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Jamaica Eyes Pot Tourism

Maureen Meehan

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Following Jamaica’s long-awaited marijuana decriminalization legislation, drafted last October, it is now contemplating the obvious benefits of integrating ganja into the country’s tourism industry so as to reap the economic and social benefits. Jamaican farmers and some politicians are pushing to capitalize on what is already a homegrown industry with an international brand.

Thanks to many elements in Jamaican society, including a ganja network that has boomed for years in tourist areas, name recognition should not be a problem. Many experts agree that Jamaica’s tourism market was created because of marijuana. So why not build on it and rake in much-needed tax revenue?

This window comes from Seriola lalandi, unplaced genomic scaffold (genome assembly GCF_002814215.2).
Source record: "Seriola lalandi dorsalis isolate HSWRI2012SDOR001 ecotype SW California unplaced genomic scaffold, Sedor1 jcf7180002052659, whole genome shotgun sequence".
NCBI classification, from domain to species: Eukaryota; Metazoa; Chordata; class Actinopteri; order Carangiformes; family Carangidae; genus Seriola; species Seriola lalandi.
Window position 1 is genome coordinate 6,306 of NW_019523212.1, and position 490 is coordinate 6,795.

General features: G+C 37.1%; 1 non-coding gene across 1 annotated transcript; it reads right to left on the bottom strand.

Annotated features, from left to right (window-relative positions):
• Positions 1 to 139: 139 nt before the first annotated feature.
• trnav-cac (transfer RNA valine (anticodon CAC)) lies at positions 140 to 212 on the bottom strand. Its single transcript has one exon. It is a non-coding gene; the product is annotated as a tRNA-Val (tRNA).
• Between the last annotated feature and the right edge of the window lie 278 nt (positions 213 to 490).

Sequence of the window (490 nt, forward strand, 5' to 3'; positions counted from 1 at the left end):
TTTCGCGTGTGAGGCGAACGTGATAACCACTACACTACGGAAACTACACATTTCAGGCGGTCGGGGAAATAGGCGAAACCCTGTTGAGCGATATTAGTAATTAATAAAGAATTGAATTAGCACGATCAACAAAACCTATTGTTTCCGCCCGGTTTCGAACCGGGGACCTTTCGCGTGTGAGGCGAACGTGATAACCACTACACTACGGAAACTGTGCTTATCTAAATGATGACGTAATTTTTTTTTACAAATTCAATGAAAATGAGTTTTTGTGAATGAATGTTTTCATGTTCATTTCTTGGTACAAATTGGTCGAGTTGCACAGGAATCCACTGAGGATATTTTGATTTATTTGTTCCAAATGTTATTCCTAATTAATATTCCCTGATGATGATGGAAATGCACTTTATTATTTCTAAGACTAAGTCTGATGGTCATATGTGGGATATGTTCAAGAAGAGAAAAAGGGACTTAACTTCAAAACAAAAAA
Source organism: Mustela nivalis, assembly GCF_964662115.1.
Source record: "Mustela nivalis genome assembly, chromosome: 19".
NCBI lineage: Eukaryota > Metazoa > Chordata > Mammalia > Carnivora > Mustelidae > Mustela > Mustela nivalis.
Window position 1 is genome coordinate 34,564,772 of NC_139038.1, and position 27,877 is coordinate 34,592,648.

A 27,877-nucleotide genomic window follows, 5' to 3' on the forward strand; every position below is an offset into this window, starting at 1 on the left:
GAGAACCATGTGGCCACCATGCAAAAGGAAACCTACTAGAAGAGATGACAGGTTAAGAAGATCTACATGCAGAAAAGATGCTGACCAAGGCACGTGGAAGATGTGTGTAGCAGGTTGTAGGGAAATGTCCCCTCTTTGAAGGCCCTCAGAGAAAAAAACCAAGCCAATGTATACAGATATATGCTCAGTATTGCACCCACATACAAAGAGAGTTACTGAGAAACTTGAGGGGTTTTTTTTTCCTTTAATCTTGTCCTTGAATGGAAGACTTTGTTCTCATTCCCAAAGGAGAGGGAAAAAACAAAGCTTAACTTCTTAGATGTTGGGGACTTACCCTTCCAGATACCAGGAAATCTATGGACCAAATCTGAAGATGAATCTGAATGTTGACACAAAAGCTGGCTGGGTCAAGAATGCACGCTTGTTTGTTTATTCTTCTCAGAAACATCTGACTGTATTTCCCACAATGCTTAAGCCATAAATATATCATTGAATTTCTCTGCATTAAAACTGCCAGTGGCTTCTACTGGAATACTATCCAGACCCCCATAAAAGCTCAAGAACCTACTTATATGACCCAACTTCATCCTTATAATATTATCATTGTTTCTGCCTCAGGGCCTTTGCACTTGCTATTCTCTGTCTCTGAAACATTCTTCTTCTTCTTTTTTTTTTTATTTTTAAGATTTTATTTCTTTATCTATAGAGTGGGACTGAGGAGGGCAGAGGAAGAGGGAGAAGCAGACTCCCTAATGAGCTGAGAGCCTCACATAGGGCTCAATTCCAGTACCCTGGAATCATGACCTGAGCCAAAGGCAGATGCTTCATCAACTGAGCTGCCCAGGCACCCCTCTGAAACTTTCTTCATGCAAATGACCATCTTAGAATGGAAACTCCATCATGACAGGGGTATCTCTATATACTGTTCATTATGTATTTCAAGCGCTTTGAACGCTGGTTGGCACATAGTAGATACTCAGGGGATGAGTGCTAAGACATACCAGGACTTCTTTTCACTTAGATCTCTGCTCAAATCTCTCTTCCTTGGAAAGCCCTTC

Other Caribbean countries also argue for embracing marijuana as a tourism draw. At a recent Caribbean Tourism Organization meeting, member countries agreed that the CTO itself should adopt cannabis as a Caribbean commodity, recognizing that most tourists to the Caribbean “anticipate smoking weed.”

Terrence Nelson, a US Virgin Islands legislator, called for the creation of a “Caribbean cannabis trade organization” to market marijuana tourism, with proceeds going to a “superfund” for infrastructure improvements in “electricity, water, Internet, hospitals and healthcare facilities.”

Drug Policy Alliance founder Ethan Nadelmann, speaking at the Negril Chamber of Congress recently, couldn’t agree more. According to Nadelmann, Jamaica should focus on integrating ganja with tourism to maximize the benefits of future legalization.

However, Nadelmann advised his Jamaican friends to keep their eye on trends. “Consumer tastes have shifted from outdoor growing, which is what you do in Jamaica, to indoor growing.” He warned that Jamaica could end up importing ganja from the US if they don’t move forward quickly and fine-tune their legalization policies.

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